“My lovely aunt who brought me up was a very gifted seamstress and she taught me – and of course we learned at school in those days – to sew.

“So, I used to be able to make her garments. Not very professionally.

“And then when I went to Kangol and I was earning a bit more money, and I got to know Mary and Alexander, I used to be invited to the sample sales, which was a huge treat as you can imagine.

“And I was fortunate because, although I wasn’t entirely model-sized, I wasn’t so very different and could get into those lovely frocks and stylish outfits that people like Jean Shrimpton wore. So it was an exciting time.”

Who was the woman behind the clothes though? Who was the Mary Quant that Tilbury Phillips knew?

“She had a huge sense of fun and a wonderful sense of humour,” Tilbury Phillips answers. “She treated everybody equally.

“Her attention to detail was remarkable and she had an inner work ethic that meant she wanted everything to be right.

“So, yes, of course there were moments when you were walking on eggshells because something had happened with which she didn’t agree or somebody had done – or not done – something.

“But she really was remarkable in that she understood that not everybody is perfect.

“And she remembered to say thank you.”

She was also, Tilbury Phillips explains, “incredibly shy”. This was, she adds, something of a dichotomy given that Quant was also a veritable quote machine, always ready with a smart, provocative bon mot.

When asked to give her definition of a stylish woman, Quant suggested: “She is sexy, witty and dry-cleaned.”

As Tilbury Phillips points out: “Every single statement she made was what we would call a soundbite. Some of the things she would say were controversial and stimulating to get the journalist to appreciate just how determined she was.”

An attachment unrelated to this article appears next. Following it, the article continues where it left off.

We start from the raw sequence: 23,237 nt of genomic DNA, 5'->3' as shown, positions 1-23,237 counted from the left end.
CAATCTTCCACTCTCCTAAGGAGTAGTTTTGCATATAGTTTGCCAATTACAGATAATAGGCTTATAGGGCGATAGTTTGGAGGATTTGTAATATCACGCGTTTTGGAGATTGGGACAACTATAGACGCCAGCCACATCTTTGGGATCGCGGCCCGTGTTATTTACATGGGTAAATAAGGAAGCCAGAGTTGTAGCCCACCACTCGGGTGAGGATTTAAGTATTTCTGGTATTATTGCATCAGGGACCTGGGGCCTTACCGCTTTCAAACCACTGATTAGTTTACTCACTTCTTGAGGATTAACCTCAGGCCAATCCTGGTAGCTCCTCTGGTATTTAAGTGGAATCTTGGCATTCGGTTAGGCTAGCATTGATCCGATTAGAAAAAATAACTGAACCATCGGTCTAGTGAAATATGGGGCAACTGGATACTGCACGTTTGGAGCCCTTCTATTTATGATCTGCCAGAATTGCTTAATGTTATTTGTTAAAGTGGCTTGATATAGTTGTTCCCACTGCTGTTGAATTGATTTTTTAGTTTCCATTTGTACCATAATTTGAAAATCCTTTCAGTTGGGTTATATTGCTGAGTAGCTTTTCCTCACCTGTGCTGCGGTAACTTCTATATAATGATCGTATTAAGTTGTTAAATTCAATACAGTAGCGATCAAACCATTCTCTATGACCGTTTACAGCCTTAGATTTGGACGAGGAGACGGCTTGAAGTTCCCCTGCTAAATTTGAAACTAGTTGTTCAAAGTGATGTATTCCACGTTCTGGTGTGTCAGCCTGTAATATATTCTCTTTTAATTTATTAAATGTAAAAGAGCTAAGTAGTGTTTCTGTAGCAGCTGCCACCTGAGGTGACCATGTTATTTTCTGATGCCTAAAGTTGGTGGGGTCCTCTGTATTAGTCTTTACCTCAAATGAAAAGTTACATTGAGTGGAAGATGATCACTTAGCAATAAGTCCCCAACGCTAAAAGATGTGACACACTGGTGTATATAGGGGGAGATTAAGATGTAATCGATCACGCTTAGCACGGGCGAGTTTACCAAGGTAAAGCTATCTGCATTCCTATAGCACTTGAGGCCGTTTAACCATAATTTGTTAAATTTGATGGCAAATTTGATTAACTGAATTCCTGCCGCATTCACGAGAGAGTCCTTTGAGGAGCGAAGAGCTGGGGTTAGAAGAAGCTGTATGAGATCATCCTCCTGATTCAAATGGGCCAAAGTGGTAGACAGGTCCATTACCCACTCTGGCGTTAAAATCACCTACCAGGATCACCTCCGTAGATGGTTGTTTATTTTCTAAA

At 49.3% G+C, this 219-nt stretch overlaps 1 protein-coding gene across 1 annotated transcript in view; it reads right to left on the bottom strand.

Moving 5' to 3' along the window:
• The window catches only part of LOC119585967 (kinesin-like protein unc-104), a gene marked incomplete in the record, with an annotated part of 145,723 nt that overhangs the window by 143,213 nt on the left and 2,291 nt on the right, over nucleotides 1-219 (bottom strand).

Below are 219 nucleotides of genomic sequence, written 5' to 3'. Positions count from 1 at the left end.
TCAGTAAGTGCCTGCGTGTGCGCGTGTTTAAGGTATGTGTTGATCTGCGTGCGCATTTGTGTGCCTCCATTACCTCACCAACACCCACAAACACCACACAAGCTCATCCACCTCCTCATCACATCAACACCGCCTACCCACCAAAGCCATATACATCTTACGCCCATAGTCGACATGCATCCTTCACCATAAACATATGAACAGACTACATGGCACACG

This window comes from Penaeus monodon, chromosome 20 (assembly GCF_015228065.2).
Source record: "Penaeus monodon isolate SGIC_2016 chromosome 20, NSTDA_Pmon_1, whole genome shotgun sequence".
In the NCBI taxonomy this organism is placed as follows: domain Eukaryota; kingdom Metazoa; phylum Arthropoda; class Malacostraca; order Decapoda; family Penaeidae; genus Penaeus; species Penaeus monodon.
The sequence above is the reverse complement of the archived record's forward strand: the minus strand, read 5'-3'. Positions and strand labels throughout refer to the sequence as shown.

She knew her own value then? “Absolutely.”

She cites her move into cosmetics as an example of Quant’s determination to pull the world into the shape she required.

“She wanted mascara and she called it ‘Crybaby’ because she wanted it to be waterproof. And that’s a perfect example. The cosmetics company said, ‘Don’t know if we’ll be able to do that.’ And she said, ‘Oh, I’m sure you will.’”

Quant was proved right and her cosmetics line became hugely successful. “Even going back to the mini skirt …” Tilbury Phillips continues, “the mini skirt couldn’t have gone on getting shorter and shorter unless she had persuaded the hosiery manufacturers to produce tights that made it respectable.

“But the tights would clash or contrast or they would actually match the colours in her collections, so they would become a feature.

“And she would always say Chelsea girls had the best legs.”

Who were Mary Quant’s customers? “The remarkable thing was – duchesses, typists, shopgirls, mums, teenagers,” Tilbury Phillips says. And that was the key to Quant’s success. She reinvented what women wore by first appealing to affluent young women in Chelsea and then spreading her influence through launching a mass-market brand under the name Ginger Group, which was sold worldwide, including in Glasgow’s House of Fraser.

And the appeal of her clothes remains alive today. Tilbury Phillips advised the V&A on the Mary Quant: Fashion Revolutionary exhibition and while it was on show at the V&A in London, she sometimes listened in on the other visitors.

“People of my age would be saying, ‘I remember that. I wore something just like that when I met my husband.’

“And then a 16-year-old would say, ‘Oh, I want to wear that.’

“It crosses barriers, it crosses age groups.

“That look still has such appeal.”


Even though she had a design team, Mary Quant always wanted to

visit textile and fabric manufacturers herself, Heather Tilbury Phillips

explains. Especially when she visited Scotland.

“She and I went up to Scotland if we were putting on fashion shows

with the Ginger Group in Jenners in Edinburgh, for argument s sake, and

we would combine it with going to the Borders and seeing knitwear and

cashmere. We went to Harris Tweed and saw it being woven and she

would talk to them about colour combinations. Or go to Paisley and

look at the wonderful Paisley designs.

“She loved the countryside, the wonderful colours, the heathery

textures of the woollens.

“She loved Scotland and she would be thrilled that the exhibition is

coming to Kelvingrove.

Mary Quant: Fashion Revolutionary opens at Kelvingrove Art Gallery and Museum, in Glasgow, today and runs until October 22. Visit for more information and to book tickets